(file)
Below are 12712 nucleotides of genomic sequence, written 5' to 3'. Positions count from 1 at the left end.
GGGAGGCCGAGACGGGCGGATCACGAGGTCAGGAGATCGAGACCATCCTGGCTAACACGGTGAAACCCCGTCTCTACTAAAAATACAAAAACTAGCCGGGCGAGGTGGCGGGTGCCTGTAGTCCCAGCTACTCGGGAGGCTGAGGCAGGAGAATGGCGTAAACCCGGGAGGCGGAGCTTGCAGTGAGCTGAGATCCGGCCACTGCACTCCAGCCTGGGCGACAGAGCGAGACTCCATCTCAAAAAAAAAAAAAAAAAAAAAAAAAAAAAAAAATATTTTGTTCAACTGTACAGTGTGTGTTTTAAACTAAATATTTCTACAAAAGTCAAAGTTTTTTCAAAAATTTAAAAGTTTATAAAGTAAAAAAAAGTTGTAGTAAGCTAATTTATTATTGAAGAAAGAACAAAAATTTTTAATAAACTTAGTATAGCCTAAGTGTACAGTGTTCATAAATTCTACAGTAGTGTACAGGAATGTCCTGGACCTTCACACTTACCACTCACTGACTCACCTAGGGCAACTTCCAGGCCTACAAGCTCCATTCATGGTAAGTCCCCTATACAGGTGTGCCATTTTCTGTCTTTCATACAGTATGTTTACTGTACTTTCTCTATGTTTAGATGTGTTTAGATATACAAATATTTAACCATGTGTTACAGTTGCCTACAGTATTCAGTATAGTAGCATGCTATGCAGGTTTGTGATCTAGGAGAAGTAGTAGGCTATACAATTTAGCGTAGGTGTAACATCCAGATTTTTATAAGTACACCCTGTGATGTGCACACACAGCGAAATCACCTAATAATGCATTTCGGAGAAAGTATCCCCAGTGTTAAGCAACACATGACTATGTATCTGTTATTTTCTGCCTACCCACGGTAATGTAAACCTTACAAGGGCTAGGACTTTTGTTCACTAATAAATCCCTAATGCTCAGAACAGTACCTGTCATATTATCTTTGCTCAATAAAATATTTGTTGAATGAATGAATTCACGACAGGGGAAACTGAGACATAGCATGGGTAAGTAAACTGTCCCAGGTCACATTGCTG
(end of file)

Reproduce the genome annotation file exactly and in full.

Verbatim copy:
Below are 12712 nucleotides of genomic sequence, written 5' to 3'. Positions count from 1 at the left end.
GGGAGGCCGAGACGGGCGGATCACGAGGTCAGGAGATCGAGACCATCCTGGCTAACACGGTGAAACCCCGTCTCTACTAAAAATACAAAAACTAGCCGGGCGAGGTGGCGGGTGCCTGTAGTCCCAGCTACTCGGGAGGCTGAGGCAGGAGAATGGCGTAAACCCGGGAGGCGGAGCTTGCAGTGAGCTGAGATCCGGCCACTGCACTCCAGCCTGGGCGACAGAGCGAGACTCCATCTCAAAAAAAAAAAAAAAAAAAAAAAAAAAAAAAAATATTTTGTTCAACTGTACAGTGTGTGTTTTAAACTAAATATTTCTACAAAAGTCAAAGTTTTTTCAAAAATTTAAAAGTTTATAAAGTAAAAAAAAGTTGTAGTAAGCTAATTTATTATTGAAGAAAGAACAAAAATTTTTAATAAACTTAGTATAGCCTAAGTGTACAGTGTTCATAAATTCTACAGTAGTGTACAGGAATGTCCTGGACCTTCACACTTACCACTCACTGACTCACCTAGGGCAACTTCCAGGCCTACAAGCTCCATTCATGGTAAGTCCCCTATACAGGTGTGCCATTTTCTGTCTTTCATACAGTATGTTTACTGTACTTTCTCTATGTTTAGATGTGTTTAGATATACAAATATTTAACCATGTGTTACAGTTGCCTACAGTATTCAGTATAGTAGCATGCTATGCAGGTTTGTGATCTAGGAGAAGTAGTAGGCTATACAATTTAGCGTAGGTGTAACATCCAGATTTTTATAAGTACACCCTGTGATGTGCACACACAGCGAAATCACCTAATAATGCATTTCGGAGAAAGTATCCCCAGTGTTAAGCAACACATGACTATGTATCTGTTATTTTCTGCCTACCCACGGTAATGTAAACCTTACAAGGGCTAGGACTTTTGTTCACTAATAAATCCCTAATGCTCAGAACAGTACCTGTCATATTATCTTTGCTCAATAAAATATTTGTTGAATGAATGAATTCACGACAGGGGAAACTGAGACATAGCATGGGTAAGTAAACTGTCCCAGGTCACATTGCTG